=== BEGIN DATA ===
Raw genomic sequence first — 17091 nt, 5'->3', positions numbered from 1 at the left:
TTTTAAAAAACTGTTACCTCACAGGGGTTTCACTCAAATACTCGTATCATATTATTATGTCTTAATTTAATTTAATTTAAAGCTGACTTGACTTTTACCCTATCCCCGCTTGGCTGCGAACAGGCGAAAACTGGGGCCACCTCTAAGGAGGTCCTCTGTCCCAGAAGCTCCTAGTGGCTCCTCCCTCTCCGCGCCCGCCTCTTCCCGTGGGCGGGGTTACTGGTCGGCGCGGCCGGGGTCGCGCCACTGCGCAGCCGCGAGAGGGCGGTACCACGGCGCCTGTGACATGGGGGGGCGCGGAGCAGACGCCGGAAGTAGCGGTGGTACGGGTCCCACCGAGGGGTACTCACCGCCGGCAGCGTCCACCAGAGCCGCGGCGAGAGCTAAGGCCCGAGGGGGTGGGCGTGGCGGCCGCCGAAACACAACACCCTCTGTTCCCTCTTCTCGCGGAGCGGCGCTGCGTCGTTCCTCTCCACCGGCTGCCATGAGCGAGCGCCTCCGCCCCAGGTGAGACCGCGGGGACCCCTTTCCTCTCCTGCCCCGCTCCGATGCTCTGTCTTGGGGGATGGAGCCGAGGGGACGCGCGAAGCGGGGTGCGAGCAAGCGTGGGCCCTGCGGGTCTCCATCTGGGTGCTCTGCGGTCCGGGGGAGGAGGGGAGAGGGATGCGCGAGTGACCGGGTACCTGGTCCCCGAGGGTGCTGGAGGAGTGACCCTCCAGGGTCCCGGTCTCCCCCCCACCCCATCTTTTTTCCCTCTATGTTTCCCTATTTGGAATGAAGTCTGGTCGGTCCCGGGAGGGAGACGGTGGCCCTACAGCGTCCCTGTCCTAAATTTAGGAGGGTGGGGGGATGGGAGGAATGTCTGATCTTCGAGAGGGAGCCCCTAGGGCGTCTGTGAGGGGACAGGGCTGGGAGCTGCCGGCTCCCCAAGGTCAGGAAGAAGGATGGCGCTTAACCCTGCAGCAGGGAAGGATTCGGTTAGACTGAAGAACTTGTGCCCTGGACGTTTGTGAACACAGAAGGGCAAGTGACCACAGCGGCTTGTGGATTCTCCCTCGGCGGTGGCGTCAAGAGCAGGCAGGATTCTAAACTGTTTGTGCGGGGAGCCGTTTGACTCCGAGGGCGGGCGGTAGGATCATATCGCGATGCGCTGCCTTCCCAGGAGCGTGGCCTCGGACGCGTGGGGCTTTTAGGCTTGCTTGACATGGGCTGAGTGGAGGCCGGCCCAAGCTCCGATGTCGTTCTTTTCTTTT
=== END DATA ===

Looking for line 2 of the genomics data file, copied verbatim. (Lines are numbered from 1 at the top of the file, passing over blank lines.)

TTTTAAAAAACTGTTACCTCACAGGGGTTTCACTCAAATACTCGTATCATATTATTATGTCTTAATTTAATTTAATTTAAAGCTGACTTGACTTTTACCCTATCCCCGCTTGGCTGCGAACAGGCGAAAACTGGGGCCACCTCTAAGGAGGTCCTCTGTCCCAGAAGCTCCTAGTGGCTCCTCCCTCTCCGCGCCCGCCTCTTCCCGTGGGCGGGGTTACTGGTCGGCGCGGCCGGGGTCGCGCCACTGCGCAGCCGCGAGAGGGCGGTACCACGGCGCCTGTGACATGGGGGGGCGCGGAGCAGACGCCGGAAGTAGCGGTGGTACGGGTCCCACCGAGGGGTACTCACCGCCGGCAGCGTCCACCAGAGCCGCGGCGAGAGCTAAGGCCCGAGGGGGTGGGCGTGGCGGCCGCCGAAACACAACACCCTCTGTTCCCTCTTCTCGCGGAGCGGCGCTGCGTCGTTCCTCTCCACCGGCTGCCATGAGCGAGCGCCTCCGCCCCAGGTGAGACCGCGGGGACCCCTTTCCTCTCCTGCCCCGCTCCGATGCTCTGTCTTGGGGGATGGAGCCGAGGGGACGCGCGAAGCGGGGTGCGAGCAAGCGTGGGCCCTGCGGGTCTCCATCTGGGTGCTCTGCGGTCCGGGGGAGGAGGGGAGAGGGATGCGCGAGTGACCGGGTACCTGGTCCCCGAGGGTGCTGGAGGAGTGACCCTCCAGGGTCCCGGTCTCCCCCCCACCCCATCTTTTTTCCCTCTATGTTTCCCTATTTGGAATGAAGTCTGGTCGGTCCCGGGAGGGAGACGGTGGCCCTACAGCGTCCCTGTCCTAAATTTAGGAGGGTGGGGGGATGGGAGGAATGTCTGATCTTCGAGAGGGAGCCCCTAGGGCGTCTGTGAGGGGACAGGGCTGGGAGCTGCCGGCTCCCCAAGGTCAGGAAGAAGGATGGCGCTTAACCCTGCAGCAGGGAAGGATTCGGTTAGACTGAAGAACTTGTGCCCTGGACGTTTGTGAACACAGAAGGGCAAGTGACCACAGCGGCTTGTGGATTCTCCCTCGGCGGTGGCGTCAAGAGCAGGCAGGATTCTAAACTGTTTGTGCGGGGAGCCGTTTGACTCCGAGGGCGGGCGGTAGGATCATATCGCGATGCGCTGCCTTCCCAGGAGCGTGGCCTCGGACGCGTGGGGCTTTTAGGCTTGCTTGACATGGGCTGAGTGGAGGCCGGCCCAAGCTCCGATGTCGTTCTTTTCTTTT